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What Are Shakes?

By: Steven Goodman - Updated: 16 Oct 2013 | comments*Discuss
Shakes Shaking Shaking Disorder

Uncontrollable shakes and tremors are not only embarrassing in social situations. In the most extreme cases shakes can have an extremely debilitating effect on lifestyle. Simple everyday tasks such as pouring a cup of tea can become impossible.

What are Shakes or Tremors?

A shake or a tremor can be described as any involuntary out of the ordinary movement of the body usually due to some kind of neurological dysfunction. The most common shakes of this kind are the tremors typically associated with Parkinson’s Disease. The shakes like those that occur from Parkinson’s disease are what are referred to as at rest tremors because they come on for no apparent reason, and not as the result of any specific movement or stimulation. Other types of shakes are called positional or postural tremors. These are the kinds of shakes that occur during a movement of a body part, like when an arm is over stressed from weightlifting and begins to shake, or any body part shakes or quivers in response to certain stimuli, such as fear or cold.

What Causes Shakes?

Shaking is part of the body’s normal response as a defense mechanism or reaction to certain stimulation. In fact one type of uncontrollable shakes are due to this mechanism. These are so called Physiological Shakes. Physiological Shakes are shaking disorders that would be the result of physiological causes, such as a response to cold, to stress, to fever, or as a reaction to certain drugs.

However most uncontrollable shakes are the result of some kind of neurological, not physical problem. There are well over 20 different types of shakes caused by neurological or nervous disorders. Only a neurologist can properly identify which type you may have, and recommend an apropos treatment plan. Neurological shakes are broken down into several categories including:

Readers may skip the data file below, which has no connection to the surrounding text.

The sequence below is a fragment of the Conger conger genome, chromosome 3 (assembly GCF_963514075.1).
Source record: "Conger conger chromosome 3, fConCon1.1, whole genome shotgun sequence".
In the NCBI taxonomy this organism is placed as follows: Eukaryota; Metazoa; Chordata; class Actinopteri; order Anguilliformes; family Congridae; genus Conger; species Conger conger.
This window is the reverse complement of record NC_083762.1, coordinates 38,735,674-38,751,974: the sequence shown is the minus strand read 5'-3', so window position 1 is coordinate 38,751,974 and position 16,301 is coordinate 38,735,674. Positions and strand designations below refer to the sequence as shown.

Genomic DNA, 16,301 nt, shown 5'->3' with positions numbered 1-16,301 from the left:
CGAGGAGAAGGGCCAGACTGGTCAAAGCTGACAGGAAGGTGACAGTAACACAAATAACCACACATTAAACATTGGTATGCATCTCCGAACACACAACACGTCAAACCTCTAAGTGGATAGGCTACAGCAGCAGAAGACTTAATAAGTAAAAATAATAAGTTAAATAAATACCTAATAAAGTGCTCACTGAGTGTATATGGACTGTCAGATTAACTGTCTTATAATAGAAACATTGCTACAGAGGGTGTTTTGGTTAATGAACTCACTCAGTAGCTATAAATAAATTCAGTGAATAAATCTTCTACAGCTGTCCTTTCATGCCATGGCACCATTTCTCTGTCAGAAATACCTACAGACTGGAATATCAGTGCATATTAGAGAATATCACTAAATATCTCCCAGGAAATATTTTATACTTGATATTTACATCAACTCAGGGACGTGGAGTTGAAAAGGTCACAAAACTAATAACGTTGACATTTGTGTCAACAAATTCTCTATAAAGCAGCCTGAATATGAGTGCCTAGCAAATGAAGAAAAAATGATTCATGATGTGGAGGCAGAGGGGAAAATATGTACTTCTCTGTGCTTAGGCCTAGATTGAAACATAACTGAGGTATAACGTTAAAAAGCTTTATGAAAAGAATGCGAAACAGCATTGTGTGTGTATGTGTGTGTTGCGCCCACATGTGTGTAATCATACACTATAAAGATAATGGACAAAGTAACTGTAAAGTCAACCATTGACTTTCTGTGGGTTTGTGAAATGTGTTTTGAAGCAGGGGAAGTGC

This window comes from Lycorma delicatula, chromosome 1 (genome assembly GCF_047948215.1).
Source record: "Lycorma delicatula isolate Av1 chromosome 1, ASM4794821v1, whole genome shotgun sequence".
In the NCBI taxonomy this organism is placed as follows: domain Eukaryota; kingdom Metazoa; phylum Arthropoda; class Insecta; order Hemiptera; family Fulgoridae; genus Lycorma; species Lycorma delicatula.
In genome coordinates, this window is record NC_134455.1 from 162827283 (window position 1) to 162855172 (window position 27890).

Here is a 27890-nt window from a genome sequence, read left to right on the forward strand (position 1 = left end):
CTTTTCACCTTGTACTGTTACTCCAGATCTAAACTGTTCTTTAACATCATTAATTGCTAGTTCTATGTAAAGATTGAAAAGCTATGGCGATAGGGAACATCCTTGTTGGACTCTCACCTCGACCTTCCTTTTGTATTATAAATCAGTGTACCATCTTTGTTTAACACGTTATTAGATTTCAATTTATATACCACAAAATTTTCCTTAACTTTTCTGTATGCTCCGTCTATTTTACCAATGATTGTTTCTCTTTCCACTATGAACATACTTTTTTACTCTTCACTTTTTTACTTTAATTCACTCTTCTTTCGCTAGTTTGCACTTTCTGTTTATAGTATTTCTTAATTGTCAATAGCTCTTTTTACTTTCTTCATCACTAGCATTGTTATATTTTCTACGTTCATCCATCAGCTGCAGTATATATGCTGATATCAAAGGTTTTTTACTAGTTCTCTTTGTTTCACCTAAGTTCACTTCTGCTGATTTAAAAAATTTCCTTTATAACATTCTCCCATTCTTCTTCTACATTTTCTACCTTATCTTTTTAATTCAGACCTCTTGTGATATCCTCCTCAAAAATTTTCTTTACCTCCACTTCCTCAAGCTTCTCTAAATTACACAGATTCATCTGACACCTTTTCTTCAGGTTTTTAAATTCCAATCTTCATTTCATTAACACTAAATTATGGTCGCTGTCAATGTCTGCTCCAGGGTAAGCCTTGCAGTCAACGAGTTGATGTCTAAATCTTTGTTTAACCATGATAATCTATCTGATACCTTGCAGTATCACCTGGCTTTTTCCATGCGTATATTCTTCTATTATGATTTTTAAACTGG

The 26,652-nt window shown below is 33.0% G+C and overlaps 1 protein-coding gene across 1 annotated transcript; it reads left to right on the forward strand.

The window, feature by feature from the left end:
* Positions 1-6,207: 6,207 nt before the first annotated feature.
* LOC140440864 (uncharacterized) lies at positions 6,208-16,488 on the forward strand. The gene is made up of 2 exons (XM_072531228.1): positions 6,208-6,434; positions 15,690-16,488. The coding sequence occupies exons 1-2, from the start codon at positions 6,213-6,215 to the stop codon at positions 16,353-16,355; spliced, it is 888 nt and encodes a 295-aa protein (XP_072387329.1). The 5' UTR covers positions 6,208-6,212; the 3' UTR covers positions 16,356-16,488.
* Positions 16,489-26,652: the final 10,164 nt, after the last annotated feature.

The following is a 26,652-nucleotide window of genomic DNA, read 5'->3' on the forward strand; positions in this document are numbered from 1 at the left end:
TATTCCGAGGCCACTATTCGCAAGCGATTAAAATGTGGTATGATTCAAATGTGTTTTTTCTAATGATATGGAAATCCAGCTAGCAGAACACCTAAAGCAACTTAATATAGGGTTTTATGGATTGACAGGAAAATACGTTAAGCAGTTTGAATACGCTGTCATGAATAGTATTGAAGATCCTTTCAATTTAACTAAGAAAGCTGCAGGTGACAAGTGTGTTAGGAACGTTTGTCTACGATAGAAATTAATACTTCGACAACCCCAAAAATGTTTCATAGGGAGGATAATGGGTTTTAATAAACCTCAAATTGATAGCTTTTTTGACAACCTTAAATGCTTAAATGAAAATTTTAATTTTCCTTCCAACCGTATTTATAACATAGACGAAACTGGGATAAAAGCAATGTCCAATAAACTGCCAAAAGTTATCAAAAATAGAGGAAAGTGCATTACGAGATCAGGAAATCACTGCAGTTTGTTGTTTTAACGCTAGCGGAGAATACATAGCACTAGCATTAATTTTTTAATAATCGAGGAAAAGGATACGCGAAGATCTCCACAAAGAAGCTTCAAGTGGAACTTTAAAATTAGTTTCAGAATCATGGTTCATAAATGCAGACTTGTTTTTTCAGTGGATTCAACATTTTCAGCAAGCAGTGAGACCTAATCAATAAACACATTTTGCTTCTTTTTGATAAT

Essential Tremor – Is the shaking of the hands and/or head, that is most often associated with old age. It is a condition whose onset usually occurs over the age of 40. It is believed to be genetic, though no specific gene defect has yet to be identified that causes the condition. However if your parents suffer from essential tremor, there is more than a 50% likelihood that you will as well.

Parkinsonian Tremors – Are those tremors associated with and are often, but not always a precursor to, Parkinson’s Disease. The Parkinsonian tremor is a resting tremor. It is the result of damage to the parts of the brain that control movement. Parkinsonian shakes typically effect the hands, feet, legs, and can also effect the face, chin and lips. Emotional stress increases Parkinsonian shakes.

Cerebellar Tremor – Are shakes that occur upon a targeted movement, such as when reaching ones arm out to press a button. Cerebellar shakes are the result of lesions to the brain. The brain damage to the centers that coordinate body movement is due to congenital defect, disease conditions such as multiple sclerosis, or trauma such as from head injury or stroke.

There are literally dozens of other types of shakes with different causes. Again only a neurologist can properly evaluate the cause for your shaking disorder and recommend treatment options.

Treatments for Shakes

Regardless of the cause there is no cure for body shakes. However most of the time involuntary shaking can be controlled to varying degrees. For instance treating the underlying cause can control physiological tremors. For the various types of neurological tremors there are many medications available that can reduce the shakes. Different families of drugs are used to treat the different types of tremors. Your doctor will prescribe the best one for you based on your diagnosis. In addition to medications lifestyle changes will be recommended and are often effective in reducing the shakes. Lifestyle changes can include:

  • Elimination of caffeine, alcohol, or any other foods that can stimulate the shakes
  • Physical therapy to strengthen muscles and enhance muscle control
  • Stress management techniques such as deep breathing and yoga
Finally in some cases of severe shaking there are surgical interventions available that can often curb the severity of the symptoms. These range from finding and excising the areas of the brain responsible for the shakes, to newer techniques that include the implantation of Deep Brain Stimulation devices. Your medical professional can discuss all surgical options that may be applicable to your particular case.

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I had a pulmonary cardiac arrest a year ago and now my hands shake, I can't button my shirt, its difficult to open my phone and no one is able to help me so far. I was wondering if anyone has had or heard of this??
jeff - 16-Oct-13 @ 12:43 AM
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